July 1 - In the latest issue of the journal Public Health Reports, there is debate about the role that beryllium giant Brush Wellman played in stalling OSHA action on beryllium, and whether Brush waged a public relations campaign to minimize the hazards of the toxic metal.
In an article in the January-February 2008 issue of Public Health Reports, David Michaels and Celeste Monforton of the Project on Scientific Knowledge and Public Policy (SKAPP) explored how the beryllium industry fought efforts to lower workplace beryllium exposure limits, first by the Department of Energy (DOE) and then by the Occupational Safety and Health Administration (OSHA). In “Beryllium’s Public Relations Problem: Protecting Workers When There is No Safe Exposure Level,” Michaels and Monforton criticized Brush Wellman for its efforts to prevent these agencies from lowering exposure limits for beryllium.
In the Letters to the Editor section of the journal’s July-August issue, Brush Welllman’s Marc Kolanz advances his company’s interpretation of the events. In their response, Michaels and Monforton note that “Kolanz’s letter [to PHR] is an excellent example of our article’s primary message -- that Brush has waged a concerted campaign over many years to refute the scientific evidence of the health hazards associated with beryllium exposure.”
In their original article, Michaels and Monforton discuss the work Hill and Knowlton, the public relations firm that that pioneered the tobacco industry’s strategy of creating doubt to avoid regulation, performed for Brush Wellman. Kolanz denies that Brush hired Hill and Knowlton, asserting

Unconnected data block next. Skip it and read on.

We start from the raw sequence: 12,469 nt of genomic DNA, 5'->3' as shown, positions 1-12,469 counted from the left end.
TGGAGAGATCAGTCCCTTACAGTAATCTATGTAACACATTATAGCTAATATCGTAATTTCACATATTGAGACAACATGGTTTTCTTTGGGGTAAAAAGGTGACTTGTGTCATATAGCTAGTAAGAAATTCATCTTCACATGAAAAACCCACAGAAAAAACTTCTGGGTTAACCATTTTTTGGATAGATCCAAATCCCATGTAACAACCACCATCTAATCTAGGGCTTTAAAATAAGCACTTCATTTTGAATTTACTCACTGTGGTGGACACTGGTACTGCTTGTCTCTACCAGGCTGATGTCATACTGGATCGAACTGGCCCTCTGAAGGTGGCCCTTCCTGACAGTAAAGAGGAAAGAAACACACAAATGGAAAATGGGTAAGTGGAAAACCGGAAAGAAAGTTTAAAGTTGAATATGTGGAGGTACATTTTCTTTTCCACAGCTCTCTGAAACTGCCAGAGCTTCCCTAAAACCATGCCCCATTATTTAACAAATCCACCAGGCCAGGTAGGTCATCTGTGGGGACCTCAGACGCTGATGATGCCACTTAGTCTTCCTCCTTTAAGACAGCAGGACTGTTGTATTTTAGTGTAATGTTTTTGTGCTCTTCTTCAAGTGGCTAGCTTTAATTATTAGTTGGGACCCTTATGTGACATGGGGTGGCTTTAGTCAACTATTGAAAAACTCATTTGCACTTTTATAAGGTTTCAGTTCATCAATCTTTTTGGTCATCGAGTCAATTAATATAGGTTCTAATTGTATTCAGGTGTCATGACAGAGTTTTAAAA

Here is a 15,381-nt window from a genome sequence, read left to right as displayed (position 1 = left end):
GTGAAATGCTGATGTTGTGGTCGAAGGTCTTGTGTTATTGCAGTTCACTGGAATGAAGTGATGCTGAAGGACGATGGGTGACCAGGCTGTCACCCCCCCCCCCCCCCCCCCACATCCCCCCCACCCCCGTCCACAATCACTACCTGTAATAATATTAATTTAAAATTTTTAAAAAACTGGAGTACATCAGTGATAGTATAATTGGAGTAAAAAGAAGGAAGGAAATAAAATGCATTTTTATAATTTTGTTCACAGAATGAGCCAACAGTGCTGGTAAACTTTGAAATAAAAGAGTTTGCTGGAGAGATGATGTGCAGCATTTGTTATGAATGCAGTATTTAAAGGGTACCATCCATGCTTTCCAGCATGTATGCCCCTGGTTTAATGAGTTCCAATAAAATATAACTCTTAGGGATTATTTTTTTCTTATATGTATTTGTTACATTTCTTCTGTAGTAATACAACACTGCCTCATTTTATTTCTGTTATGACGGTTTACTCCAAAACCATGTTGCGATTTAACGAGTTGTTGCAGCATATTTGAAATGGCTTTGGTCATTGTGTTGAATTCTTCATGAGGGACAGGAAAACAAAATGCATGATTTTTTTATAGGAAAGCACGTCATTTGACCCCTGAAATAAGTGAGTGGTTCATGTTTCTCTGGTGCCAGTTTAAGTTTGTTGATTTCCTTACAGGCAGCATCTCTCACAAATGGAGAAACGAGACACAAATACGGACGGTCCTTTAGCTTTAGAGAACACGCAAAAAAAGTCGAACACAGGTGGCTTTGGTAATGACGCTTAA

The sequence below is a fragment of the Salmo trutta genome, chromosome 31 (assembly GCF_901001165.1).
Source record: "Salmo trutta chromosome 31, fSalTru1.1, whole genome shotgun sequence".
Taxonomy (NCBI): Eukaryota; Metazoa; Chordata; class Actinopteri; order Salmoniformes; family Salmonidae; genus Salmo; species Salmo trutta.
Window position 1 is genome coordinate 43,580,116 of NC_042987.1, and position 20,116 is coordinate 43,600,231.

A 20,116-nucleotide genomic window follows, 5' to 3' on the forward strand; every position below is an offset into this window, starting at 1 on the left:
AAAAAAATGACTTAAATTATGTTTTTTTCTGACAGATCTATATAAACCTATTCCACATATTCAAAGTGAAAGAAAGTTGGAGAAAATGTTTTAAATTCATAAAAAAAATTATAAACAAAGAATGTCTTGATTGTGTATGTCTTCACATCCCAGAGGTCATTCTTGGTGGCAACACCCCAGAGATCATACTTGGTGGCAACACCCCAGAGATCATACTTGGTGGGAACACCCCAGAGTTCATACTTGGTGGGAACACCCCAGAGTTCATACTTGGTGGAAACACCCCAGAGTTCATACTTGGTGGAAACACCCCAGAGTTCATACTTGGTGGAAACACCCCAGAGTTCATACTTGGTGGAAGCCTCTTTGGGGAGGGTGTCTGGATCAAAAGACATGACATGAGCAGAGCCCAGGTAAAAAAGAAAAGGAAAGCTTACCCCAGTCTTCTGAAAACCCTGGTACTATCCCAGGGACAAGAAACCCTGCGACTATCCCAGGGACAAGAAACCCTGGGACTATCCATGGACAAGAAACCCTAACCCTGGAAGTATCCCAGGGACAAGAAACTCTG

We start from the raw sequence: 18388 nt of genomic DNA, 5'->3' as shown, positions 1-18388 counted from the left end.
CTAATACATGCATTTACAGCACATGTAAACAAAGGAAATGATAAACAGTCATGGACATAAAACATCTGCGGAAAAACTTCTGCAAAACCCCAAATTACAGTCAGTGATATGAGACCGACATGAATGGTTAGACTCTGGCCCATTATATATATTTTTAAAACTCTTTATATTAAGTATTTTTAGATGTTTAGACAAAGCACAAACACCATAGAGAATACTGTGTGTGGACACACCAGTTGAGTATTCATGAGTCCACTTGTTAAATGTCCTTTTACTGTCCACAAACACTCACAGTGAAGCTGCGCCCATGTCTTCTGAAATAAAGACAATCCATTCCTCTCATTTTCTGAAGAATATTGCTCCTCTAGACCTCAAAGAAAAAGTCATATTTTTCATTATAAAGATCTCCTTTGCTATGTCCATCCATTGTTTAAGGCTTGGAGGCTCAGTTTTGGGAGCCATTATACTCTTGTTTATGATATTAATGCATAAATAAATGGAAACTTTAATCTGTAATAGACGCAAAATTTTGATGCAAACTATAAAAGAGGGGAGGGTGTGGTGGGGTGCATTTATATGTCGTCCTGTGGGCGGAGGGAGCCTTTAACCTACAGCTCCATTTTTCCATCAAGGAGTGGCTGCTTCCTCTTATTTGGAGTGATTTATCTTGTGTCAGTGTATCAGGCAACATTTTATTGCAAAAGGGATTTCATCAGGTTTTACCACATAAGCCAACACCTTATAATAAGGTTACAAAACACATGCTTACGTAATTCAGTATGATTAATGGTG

The best example of the authors’ skewed presentation of industry communications is their emphasis on the Hill and Knowlton professional media relations proposal submitted to Brush Wellman. Contrary to the authors’ statements, we did not hire Hill and Knowlton nor implement its proposal.
In their reply, Michaels and Monforton refute Kolanz’s claim:
Kolanz unequivocally asserts that Brush “did not hire Hill and Knowlton (H&K) nor implement their proposal.” The evidence we have for our reporting of Brush’s relationship with H&K is an invoice sent by the public relations firm to Brush (with accompanying note), the H&K public relations program proposal, an internal Brush memo talking about materials needed for the H&K initiative, a letter from Brush to H&K providing “supporting information for the PR program,” a series of letters developed by H&K for Brush to send to its customers reassuring them of the safety of beryllium, and copies of letters sent by Brush Wellman that include much of the text provided by H&K (with copies sent to H&K).
Many of the documents used by Michaels and Monforton to research the original article and to respond to Kolanz’s letter are posted on the SKAPP website so that readers can decide for themselves how these historical records should be interpreted.See also: SKAPP case study: Beryllium - Science or Public Relations?